You have a gun which spits electricity at your enemy and fries them up! Who wouldn't want a piece of that?
Imagine a historical detour. Imagine a nineteenth century plagued by murderous half-breed Lycans, intent on ending your life in the most creative way possible.
That is the premise of The Order 1886. As this alternate history tells us, King Arthur and the Knights of the Round Table fought against these half breed humans in a war some several centuries ago.
Essentially The Order 1886 is about a centuries long conflict between the Order of Knights and half breed humans.
But as well as human half-breed Lycans, the Order of Knights also have a revolution to deal with. And in the midst of all of this, personal questions about one’s loyalty to the Order and what is right are thrown into question.
Enter Grayson aka the third knight to bear the name Sir Galahad. Grayson is the main character of the game and unfortunately the only main character you can play as.
The beginning of The Order 1886 is presumably the end as you start the game going through a waterboarding QTE.
After Grayson is dunked in a couple of times he manages to escape but is quickly beset by other knights in the Order who accuse him of various things, mostly treason.
The main focus of The Order: 1886 is that the main characters are investigating a connection between the rise in Lycan activity and the revolution. And there are speculations that they are working together.
There on, the game continues as the knights begin exploring possible connections, whether or not they are assuming correctly is left somewhere in the dark.
The driving force of the Knights or at least the driving force for Sir Galahad and Sir Percival is to tread the line of doing what is ethically right and obeying the Order.
That is what makes The Order interesting; exploring that moral grey area where it makes sense to do what is right, but where you are also at risk of stepping on the toes of those who are in power.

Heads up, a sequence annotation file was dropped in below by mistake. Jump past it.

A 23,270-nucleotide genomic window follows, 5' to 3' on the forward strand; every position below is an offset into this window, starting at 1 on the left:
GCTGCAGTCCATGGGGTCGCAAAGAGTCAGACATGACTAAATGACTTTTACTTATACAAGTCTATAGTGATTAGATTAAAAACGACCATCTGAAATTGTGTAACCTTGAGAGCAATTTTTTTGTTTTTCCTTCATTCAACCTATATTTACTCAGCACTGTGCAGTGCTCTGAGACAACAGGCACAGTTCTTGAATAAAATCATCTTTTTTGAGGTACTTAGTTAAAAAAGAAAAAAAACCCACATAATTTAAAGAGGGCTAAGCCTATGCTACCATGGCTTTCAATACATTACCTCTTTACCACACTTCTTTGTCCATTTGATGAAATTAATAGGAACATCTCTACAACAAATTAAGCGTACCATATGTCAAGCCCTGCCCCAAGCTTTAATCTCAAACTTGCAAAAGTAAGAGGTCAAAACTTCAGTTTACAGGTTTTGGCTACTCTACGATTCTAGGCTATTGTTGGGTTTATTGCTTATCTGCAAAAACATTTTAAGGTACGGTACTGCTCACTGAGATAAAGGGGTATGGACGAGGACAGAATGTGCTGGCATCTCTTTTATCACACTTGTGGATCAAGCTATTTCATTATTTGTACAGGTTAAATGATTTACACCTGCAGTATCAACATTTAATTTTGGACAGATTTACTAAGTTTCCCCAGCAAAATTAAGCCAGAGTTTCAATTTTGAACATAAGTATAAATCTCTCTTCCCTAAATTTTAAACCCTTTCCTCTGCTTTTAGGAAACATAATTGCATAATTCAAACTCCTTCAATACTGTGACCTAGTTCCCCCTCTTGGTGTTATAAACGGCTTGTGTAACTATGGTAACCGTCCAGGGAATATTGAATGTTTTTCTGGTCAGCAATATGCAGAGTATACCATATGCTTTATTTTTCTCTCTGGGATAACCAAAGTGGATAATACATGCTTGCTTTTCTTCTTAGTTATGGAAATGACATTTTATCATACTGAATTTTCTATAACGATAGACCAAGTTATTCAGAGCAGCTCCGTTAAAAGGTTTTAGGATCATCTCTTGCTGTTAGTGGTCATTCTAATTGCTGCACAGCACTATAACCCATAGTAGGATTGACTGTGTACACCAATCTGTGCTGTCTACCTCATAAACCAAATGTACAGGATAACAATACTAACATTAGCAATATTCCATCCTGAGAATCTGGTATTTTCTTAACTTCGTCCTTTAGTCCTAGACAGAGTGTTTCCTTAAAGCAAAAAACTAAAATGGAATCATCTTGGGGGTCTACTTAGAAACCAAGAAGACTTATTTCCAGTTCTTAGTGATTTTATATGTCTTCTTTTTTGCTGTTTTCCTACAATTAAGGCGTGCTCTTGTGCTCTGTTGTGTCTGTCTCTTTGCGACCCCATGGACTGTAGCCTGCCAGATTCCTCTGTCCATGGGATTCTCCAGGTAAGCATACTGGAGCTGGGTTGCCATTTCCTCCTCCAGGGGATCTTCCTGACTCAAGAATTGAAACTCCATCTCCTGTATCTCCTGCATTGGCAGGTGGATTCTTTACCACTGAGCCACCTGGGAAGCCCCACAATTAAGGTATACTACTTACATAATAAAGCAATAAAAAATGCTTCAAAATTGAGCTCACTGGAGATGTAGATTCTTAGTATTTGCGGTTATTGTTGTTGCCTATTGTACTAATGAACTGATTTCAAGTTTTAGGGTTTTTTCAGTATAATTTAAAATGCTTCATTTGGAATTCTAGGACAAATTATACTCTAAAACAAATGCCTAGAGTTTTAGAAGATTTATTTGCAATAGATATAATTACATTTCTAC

Complaints, Graphics and Other Queries
A biggest point of criticism is that The Order 1886 looks great, but sadly has only aesthetics to offer. Most reviewers are slandering the game for its lack of innovation and for its rather linear narrative, which simply go from point A to point Z.
Comments include: “It is less of a game and more of a movie.”
But the good news is, for those of you who enjoy the aesthetics of a game, then The Order 1886 is like admiring one of Caravaggio’s paintings. It is beautiful, well presented and it captures the essence of London in the 19th Century.
For some people that is enough. For others, particularly gamers who enjoy shooters, the game is lackluster, and is an idea that looks better on paper than it does in reality.
So is there more to The Order: 1886 than meets the eye? It takes a big person to look past the faults in something and find the good points to it. Often, reviewers will browse the lines but not read between them. So let’s look a little closer, shall we?
- The Order’s gun mechanics aren’t breathtaking. It has a lot of what we’ve seen before in other shooters. Something to bear in mind, however, is that this is Ready At Dawn’s first attempt in the genre.
- The Order makes use of a lot of QTE’s. QTE’s may render a game more dynamic, over using them may it seem desperate. This too is a learning experience.
- The concept for The Order is great! Mixing myth with reality and a secret Order of Knights that still exist in the 19th Century is definitely an interesting and compelling concept. It also opens the way for another game in the series. Although with all the criticism that idea might have gone out the door.
- The integration of the Industrial Revolution and the other aspects of the game are far ahead of its time. It makes for some interesting innovation that isn’t expected at that point in time.
- The lore of the game is interesting even if it is a little sparse. Lycans come about in the 14th century. King Arthur and his Knights deal with the problem through the use of an item called black water. The conflict is continuing centuries later and probably won’t be resolved for several more centuries. It sets the scene for more games; and has the potential for better iterations and sequels.
Overall, the Order 1886 is a gamble. Both on the part of the player and on the part of the developers.
Yes, it has flaws. Yes, it may only be a good looking game but if you can to look past that and enjoy the Order for what it is, then you’ll be pleasantly surprised.
The Order: 1886 is breathtaking visually, in terms of story. It truly captures an alternate take on history. Let’s face it: you have a gun which spits electricity at your enemy and fries them up! Who wouldn’t want a piece of that?